What to eat: Bring in sandwiches from the nearby Northern Waters Smokehaus, or order a snack plate, pretzel sticks, pizza rolls or sandwich cookie delivered right to your table.
Earth Rider Brewery
Go here if you love: A dive bar in spirit, craft brewery in the glass.
What it’s like: The Earth Rider taproom has a divey feel and a name to match: the Cedar Lounge. Built in 1912 as a tied-house tavern (basically an old-timey taproom) for the Northern Brewing Co., the Cedar Lounge’s roots run deep in Superior. Earth Rider keeps the neighborhood bar magic alive — from the dark interior to the Heggies pizzas to the 8 p.m. curfew for kids — while bringing its fresh craft beer to the taps.
Unexpected treat: They’ll fill up any growler you bring in.
What to drink: If you like fruity beers, try one of the rotating flavors in their “Crush Series” of sour beers. Otherwise opt for one of the four standards: Superior Pale Ale, Precious Material Helles Lager, Caribou Lake IPA and North Tower Stout.
What to eat: We mentioned they serve Heggies, right? There’s also fresh Ashland Baking Co. pretzels served with a spicy Wisconsin-made Koops’ mustard.
Go here if you love: Live music and local apples.
What it’s like: The first of its kind in Duluth, this cidery prides itself on its sense of place. It’s located in the former postal service stables, with the original truss ceilings and brick walls that owners Jake and Valerie Scott scraped by hand. Borrowing from the terroir-obsessed winemakers of Europe, Scott said he wants to make all of his ciders from “100% Great Lakes region apples.” The front seating area easily converts into a stage and the sound system was designed with live performances in mind. Business has been so good, Scott said, they’re already working on a taproom expansion.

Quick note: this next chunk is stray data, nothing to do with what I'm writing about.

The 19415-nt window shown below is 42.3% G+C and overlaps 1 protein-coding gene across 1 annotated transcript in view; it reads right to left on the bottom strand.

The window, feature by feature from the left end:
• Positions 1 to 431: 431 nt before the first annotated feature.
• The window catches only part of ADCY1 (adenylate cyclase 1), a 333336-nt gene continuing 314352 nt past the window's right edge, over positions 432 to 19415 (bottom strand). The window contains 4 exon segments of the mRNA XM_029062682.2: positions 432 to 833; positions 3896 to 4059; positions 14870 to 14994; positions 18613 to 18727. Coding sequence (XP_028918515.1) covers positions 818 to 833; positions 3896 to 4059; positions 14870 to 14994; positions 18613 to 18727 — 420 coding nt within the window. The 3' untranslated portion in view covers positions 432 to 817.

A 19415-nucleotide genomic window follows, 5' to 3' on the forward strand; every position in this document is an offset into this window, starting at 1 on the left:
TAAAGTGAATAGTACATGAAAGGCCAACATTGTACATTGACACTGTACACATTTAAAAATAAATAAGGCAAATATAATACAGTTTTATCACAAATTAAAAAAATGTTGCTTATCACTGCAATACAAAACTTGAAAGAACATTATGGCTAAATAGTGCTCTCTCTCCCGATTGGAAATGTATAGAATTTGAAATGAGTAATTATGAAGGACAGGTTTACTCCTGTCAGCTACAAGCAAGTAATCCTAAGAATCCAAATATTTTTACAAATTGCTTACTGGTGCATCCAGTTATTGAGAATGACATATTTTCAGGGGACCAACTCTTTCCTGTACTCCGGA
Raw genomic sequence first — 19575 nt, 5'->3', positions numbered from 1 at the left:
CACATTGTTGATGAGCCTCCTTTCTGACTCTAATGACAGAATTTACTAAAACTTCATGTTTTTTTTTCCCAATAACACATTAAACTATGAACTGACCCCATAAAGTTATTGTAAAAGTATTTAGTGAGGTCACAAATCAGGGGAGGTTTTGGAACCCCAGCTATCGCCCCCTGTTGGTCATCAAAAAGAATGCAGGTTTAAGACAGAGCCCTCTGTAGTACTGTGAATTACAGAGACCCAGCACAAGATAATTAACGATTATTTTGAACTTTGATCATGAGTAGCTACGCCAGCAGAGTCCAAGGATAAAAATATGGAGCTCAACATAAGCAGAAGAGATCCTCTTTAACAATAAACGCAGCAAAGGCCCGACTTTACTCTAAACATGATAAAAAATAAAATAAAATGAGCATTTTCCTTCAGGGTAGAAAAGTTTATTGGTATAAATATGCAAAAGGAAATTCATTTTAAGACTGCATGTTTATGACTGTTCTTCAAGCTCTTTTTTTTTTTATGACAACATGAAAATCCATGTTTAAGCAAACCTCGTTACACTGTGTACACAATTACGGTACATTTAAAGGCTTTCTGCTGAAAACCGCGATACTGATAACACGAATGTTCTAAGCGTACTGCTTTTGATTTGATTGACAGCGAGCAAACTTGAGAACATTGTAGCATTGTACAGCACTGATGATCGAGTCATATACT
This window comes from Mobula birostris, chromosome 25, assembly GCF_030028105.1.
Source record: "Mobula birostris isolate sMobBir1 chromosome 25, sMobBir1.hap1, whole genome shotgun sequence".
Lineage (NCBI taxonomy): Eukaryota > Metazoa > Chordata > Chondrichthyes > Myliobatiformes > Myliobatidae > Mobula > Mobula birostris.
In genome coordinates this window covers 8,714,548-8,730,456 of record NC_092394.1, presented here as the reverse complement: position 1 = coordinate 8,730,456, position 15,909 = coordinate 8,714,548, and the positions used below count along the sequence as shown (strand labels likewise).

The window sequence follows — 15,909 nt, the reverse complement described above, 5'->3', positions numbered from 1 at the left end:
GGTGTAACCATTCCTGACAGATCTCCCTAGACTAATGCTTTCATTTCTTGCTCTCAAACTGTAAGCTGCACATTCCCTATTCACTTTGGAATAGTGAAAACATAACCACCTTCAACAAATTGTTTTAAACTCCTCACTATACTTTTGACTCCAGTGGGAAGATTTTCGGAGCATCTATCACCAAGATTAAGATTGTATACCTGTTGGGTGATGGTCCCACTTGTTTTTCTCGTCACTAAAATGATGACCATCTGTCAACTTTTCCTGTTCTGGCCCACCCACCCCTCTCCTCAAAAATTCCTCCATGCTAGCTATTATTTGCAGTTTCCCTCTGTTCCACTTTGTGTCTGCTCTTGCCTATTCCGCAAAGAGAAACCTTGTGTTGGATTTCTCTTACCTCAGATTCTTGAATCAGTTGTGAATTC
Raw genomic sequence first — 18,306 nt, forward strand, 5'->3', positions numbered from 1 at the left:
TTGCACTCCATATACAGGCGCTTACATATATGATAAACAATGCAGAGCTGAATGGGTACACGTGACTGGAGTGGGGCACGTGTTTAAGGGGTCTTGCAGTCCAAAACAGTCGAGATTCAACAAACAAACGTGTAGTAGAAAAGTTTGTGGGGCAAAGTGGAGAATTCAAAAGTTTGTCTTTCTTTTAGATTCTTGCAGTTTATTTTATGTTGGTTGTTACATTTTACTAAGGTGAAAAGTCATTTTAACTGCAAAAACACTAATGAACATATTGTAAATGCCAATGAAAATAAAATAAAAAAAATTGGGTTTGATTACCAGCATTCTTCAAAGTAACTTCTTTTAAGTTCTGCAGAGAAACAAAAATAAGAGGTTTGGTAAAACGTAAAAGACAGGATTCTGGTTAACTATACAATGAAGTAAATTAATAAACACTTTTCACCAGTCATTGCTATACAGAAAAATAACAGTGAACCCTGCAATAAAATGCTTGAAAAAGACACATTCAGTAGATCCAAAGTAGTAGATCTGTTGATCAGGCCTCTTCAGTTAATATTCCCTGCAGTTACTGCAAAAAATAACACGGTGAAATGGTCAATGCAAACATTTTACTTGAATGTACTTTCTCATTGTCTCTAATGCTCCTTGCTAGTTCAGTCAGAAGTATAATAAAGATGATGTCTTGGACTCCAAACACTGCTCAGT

Unexpected treat: Three words: Bingo. Taco. Tuesdays.
What to drink: The flagship ciders include Gitch and Greenstone, but keep your eyes peeled for surprises like the Duluth Coffee Co. collaboration Las Lajas or the chai cider popular in the colder months. Wine lovers will appreciate the Fleur de Blanc, aged in chardonnay oak barrels.
What to eat: There are some locally sourced snacks, but if you want a meal, bring your own or order in. Local food trucks like Oasis Del Norte taco truck and the Rambler also make regular appearances.
Ursa Minor Brewing
Go here if you love: Wood-fired pizza with your beer.
What it’s like: Inspired by cabin life, this rustic taproom is cozy, especially when they’ve fired up the pizza oven. A spacious, greenery-lined patio fills up in the warmer months, but when it’s cold, sidle up to the gorgeous timber frame bar accented with a burnished copper inlay. Ursa Minor sits right between Duluth Cider and Wild State Cider on a developing stretch of W. Superior Street in the Lincoln Park craft district. Think of it as a tidy three-stop taproom crawl with plenty of food options to keep you from tipping over.